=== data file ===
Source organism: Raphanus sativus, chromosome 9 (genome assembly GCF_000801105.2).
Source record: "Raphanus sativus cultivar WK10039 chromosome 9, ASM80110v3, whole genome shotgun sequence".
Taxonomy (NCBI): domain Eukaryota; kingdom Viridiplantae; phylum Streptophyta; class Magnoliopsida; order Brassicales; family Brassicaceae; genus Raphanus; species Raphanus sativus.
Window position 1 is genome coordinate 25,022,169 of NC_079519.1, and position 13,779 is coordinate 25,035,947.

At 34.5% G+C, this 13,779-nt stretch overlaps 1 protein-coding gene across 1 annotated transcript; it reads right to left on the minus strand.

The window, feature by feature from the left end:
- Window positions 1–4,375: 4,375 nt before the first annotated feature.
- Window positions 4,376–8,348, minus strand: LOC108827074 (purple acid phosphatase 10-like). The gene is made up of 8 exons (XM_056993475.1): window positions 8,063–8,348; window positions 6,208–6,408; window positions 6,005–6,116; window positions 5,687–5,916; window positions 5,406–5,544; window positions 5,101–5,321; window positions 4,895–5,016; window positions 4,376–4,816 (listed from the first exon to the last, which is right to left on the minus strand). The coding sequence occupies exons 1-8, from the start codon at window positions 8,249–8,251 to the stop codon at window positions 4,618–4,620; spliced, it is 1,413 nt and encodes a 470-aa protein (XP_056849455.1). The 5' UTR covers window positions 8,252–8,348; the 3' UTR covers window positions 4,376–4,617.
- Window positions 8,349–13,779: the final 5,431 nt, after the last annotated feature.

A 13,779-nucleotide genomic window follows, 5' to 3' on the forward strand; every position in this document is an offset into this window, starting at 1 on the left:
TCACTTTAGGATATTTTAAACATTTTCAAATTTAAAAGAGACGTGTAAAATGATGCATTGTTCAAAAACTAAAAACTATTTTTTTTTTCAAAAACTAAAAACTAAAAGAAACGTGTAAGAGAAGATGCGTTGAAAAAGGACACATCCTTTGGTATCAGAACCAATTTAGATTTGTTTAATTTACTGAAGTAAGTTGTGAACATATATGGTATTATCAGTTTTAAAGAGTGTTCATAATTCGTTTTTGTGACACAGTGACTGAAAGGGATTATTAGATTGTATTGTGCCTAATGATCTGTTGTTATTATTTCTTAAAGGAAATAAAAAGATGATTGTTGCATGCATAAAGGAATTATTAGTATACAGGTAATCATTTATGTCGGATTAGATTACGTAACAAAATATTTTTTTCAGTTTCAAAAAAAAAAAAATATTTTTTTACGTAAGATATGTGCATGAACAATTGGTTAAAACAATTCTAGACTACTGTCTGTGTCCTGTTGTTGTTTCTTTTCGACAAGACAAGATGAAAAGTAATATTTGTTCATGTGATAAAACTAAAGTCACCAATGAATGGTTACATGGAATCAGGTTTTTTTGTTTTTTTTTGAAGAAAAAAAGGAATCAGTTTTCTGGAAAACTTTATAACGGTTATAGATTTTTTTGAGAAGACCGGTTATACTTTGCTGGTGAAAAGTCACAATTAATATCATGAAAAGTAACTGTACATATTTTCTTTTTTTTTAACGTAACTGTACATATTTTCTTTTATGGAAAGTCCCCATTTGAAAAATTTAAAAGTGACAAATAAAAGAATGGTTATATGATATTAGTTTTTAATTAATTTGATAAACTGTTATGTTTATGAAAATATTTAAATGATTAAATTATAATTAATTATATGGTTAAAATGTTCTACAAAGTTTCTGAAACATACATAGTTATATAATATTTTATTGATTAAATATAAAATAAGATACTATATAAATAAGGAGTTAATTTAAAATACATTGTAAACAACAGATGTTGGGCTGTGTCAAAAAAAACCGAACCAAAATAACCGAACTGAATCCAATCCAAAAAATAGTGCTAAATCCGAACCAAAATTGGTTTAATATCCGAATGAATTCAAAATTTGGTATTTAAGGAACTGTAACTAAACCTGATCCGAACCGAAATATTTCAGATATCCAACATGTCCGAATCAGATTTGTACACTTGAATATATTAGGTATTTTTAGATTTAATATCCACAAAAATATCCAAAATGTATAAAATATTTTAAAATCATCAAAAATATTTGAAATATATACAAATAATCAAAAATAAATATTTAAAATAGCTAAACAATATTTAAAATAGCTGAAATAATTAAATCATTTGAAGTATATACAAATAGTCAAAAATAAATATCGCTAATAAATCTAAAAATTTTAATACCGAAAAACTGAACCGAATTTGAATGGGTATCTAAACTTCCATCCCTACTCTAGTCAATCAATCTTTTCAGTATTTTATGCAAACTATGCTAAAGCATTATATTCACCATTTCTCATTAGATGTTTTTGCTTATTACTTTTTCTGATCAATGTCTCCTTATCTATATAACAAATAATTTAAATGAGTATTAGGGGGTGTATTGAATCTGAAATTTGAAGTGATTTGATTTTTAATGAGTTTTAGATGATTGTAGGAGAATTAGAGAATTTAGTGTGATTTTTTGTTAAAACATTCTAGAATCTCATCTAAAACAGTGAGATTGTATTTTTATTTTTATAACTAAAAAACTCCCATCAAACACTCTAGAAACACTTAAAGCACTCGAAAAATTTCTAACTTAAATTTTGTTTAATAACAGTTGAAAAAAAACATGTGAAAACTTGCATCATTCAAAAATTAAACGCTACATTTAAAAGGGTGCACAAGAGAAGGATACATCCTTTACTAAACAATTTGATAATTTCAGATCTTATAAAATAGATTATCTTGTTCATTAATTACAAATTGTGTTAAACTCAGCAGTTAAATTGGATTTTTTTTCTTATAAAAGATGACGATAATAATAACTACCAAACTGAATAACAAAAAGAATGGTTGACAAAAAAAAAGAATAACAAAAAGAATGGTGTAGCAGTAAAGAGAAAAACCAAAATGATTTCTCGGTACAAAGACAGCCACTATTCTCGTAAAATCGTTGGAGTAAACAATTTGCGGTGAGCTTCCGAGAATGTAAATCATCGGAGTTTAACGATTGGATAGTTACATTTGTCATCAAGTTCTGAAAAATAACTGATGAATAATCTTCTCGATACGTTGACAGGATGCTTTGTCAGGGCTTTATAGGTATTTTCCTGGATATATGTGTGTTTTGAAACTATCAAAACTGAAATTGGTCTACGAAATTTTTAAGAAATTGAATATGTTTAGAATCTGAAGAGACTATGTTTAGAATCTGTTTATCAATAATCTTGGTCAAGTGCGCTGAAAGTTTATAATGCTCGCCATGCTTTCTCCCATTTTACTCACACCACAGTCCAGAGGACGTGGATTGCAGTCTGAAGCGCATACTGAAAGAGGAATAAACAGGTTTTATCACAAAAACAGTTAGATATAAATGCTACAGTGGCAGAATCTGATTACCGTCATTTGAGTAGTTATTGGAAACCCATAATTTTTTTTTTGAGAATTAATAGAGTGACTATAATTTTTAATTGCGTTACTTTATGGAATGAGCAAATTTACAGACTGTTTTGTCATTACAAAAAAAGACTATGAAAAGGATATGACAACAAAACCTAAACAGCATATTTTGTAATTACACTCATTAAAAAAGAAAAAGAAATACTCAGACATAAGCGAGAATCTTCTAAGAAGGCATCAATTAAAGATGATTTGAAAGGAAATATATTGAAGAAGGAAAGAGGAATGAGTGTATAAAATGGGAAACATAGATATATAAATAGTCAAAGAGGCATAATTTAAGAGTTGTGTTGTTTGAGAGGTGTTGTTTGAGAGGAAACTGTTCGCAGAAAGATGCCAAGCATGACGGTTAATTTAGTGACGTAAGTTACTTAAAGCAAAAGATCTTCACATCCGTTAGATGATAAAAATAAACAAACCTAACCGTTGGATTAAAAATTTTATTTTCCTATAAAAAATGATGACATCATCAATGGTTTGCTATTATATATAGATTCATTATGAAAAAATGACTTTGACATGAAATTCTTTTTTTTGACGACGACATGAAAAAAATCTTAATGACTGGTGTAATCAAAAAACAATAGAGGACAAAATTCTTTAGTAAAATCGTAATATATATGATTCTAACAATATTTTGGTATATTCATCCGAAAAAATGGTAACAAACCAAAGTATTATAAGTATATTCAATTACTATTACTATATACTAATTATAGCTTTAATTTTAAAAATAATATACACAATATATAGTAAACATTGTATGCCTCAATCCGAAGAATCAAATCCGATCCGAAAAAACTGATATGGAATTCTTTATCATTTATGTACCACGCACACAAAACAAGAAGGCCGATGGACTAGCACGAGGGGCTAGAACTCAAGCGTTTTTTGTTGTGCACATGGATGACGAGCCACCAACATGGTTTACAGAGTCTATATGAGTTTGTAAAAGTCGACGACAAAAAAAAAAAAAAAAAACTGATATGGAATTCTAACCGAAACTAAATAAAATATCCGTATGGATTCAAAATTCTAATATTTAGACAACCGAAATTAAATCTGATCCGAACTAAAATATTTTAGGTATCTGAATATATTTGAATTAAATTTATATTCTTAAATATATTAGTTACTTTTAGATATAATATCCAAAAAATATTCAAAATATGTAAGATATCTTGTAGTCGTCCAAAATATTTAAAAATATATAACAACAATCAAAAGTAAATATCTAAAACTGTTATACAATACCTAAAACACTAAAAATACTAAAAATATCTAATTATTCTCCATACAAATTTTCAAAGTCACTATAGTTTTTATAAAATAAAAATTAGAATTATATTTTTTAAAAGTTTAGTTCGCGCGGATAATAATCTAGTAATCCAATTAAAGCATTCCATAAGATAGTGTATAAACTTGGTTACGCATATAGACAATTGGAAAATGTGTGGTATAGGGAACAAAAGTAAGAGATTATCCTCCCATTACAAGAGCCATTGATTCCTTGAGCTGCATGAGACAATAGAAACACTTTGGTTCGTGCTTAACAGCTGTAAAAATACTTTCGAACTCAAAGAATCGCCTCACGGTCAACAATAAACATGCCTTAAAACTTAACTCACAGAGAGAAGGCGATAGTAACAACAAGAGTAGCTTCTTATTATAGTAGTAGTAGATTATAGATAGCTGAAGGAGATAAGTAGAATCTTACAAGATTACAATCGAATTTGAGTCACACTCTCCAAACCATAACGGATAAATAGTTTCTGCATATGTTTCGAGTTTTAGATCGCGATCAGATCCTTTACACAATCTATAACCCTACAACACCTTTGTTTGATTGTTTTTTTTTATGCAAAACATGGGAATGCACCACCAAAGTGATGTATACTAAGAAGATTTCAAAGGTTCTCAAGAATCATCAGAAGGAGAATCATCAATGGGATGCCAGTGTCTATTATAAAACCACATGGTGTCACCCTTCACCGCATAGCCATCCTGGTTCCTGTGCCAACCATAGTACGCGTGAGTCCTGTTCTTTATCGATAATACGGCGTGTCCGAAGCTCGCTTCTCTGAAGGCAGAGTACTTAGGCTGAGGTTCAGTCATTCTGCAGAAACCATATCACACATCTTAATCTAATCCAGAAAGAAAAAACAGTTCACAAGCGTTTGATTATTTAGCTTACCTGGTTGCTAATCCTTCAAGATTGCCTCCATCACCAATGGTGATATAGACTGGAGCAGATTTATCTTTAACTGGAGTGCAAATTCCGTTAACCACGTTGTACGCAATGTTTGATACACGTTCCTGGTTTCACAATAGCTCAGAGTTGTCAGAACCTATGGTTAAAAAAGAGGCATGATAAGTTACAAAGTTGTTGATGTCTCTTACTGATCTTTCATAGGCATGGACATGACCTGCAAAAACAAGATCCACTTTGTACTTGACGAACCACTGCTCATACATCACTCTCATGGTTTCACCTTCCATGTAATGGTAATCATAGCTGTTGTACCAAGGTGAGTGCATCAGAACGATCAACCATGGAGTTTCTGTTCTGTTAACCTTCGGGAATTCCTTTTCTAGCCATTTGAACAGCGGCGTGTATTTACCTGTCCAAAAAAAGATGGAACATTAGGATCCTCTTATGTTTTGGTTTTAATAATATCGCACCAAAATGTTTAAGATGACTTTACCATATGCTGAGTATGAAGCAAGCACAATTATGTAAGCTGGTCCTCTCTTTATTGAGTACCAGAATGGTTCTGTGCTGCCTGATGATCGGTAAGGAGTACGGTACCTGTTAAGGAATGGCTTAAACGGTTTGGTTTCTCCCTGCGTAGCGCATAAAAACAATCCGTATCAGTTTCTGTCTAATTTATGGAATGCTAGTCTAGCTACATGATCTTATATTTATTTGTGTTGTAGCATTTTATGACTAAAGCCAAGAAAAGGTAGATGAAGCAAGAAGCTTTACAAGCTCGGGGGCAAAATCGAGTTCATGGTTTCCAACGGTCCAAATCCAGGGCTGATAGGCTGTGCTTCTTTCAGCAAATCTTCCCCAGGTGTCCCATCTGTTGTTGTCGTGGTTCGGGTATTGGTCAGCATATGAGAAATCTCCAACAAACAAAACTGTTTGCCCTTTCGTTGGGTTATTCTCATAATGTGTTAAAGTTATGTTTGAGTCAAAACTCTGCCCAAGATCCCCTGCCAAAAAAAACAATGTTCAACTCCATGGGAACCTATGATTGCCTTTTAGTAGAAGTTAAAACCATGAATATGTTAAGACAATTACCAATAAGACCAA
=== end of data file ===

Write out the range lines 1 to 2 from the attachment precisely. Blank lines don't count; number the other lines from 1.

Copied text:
Source organism: Raphanus sativus, chromosome 9 (genome assembly GCF_000801105.2).
Source record: "Raphanus sativus cultivar WK10039 chromosome 9, ASM80110v3, whole genome shotgun sequence".